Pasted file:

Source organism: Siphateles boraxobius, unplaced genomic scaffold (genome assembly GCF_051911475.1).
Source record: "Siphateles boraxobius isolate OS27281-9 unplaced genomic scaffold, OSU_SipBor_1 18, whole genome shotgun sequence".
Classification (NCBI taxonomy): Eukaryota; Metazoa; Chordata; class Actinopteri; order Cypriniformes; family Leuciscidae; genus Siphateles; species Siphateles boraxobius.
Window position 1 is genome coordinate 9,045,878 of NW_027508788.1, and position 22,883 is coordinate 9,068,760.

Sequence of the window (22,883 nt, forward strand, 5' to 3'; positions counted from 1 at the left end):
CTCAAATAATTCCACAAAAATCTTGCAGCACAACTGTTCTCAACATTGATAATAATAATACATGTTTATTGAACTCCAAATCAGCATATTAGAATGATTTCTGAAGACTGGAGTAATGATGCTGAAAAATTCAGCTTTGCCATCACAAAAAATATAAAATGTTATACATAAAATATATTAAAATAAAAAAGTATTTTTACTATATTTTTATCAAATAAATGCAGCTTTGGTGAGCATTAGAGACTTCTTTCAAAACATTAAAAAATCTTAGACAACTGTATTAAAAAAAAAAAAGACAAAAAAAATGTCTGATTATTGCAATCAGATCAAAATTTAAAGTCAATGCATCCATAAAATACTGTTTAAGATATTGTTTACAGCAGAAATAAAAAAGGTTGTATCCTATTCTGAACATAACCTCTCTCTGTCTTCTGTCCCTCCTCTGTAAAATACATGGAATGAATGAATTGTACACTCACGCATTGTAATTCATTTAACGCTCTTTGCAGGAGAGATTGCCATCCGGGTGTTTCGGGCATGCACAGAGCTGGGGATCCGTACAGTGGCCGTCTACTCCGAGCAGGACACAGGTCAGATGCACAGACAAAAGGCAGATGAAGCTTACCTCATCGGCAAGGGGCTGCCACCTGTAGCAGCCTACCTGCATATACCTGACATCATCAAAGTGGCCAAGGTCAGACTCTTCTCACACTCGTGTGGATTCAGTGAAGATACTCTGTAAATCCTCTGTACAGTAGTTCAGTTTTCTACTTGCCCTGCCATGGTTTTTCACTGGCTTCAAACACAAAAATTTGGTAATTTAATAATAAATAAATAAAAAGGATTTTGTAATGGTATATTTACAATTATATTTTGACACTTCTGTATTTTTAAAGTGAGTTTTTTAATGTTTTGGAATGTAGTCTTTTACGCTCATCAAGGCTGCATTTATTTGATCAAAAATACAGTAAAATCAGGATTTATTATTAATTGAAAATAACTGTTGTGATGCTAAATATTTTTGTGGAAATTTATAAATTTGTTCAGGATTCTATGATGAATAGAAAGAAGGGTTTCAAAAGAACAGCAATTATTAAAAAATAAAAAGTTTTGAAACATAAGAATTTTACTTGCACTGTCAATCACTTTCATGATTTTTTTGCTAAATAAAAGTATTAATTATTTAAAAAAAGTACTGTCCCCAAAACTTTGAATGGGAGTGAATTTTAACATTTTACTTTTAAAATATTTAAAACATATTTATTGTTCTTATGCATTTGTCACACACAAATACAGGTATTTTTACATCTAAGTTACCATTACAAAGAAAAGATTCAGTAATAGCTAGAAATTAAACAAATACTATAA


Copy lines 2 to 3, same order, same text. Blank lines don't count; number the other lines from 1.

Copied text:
Source record: "Siphateles boraxobius isolate OS27281-9 unplaced genomic scaffold, OSU_SipBor_1 18, whole genome shotgun sequence".
Classification (NCBI taxonomy): Eukaryota; Metazoa; Chordata; class Actinopteri; order Cypriniformes; family Leuciscidae; genus Siphateles; species Siphateles boraxobius.